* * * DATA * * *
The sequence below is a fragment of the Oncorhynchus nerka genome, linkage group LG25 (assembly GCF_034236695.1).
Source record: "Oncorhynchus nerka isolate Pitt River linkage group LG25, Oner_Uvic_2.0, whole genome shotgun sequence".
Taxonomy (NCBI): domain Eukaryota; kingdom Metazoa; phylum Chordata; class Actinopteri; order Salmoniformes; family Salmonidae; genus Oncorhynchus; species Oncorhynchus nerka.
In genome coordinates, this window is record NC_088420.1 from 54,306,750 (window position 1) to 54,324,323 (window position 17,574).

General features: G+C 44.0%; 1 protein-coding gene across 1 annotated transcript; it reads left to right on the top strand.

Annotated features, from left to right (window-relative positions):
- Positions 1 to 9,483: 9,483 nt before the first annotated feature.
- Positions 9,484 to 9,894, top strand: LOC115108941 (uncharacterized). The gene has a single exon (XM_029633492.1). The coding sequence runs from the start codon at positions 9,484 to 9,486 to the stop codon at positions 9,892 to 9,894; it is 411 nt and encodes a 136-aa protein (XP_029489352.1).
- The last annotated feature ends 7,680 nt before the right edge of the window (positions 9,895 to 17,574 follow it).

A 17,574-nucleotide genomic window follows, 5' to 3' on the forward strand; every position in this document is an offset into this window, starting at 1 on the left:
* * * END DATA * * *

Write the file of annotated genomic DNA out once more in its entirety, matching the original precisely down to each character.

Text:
The sequence below is a fragment of the Oncorhynchus nerka genome, linkage group LG25 (assembly GCF_034236695.1).
Source record: "Oncorhynchus nerka isolate Pitt River linkage group LG25, Oner_Uvic_2.0, whole genome shotgun sequence".
Taxonomy (NCBI): domain Eukaryota; kingdom Metazoa; phylum Chordata; class Actinopteri; order Salmoniformes; family Salmonidae; genus Oncorhynchus; species Oncorhynchus nerka.
In genome coordinates, this window is record NC_088420.1 from 54,306,750 (window position 1) to 54,324,323 (window position 17,574).

General features: G+C 44.0%; 1 protein-coding gene across 1 annotated transcript; it reads left to right on the top strand.

Annotated features, from left to right (window-relative positions):
- Positions 1 to 9,483: 9,483 nt before the first annotated feature.
- Positions 9,484 to 9,894, top strand: LOC115108941 (uncharacterized). The gene has a single exon (XM_029633492.1). The coding sequence runs from the start codon at positions 9,484 to 9,486 to the stop codon at positions 9,892 to 9,894; it is 411 nt and encodes a 136-aa protein (XP_029489352.1).
- The last annotated feature ends 7,680 nt before the right edge of the window (positions 9,895 to 17,574 follow it).

A 17,574-nucleotide genomic window follows, 5' to 3' on the forward strand; every position in this document is an offset into this window, starting at 1 on the left: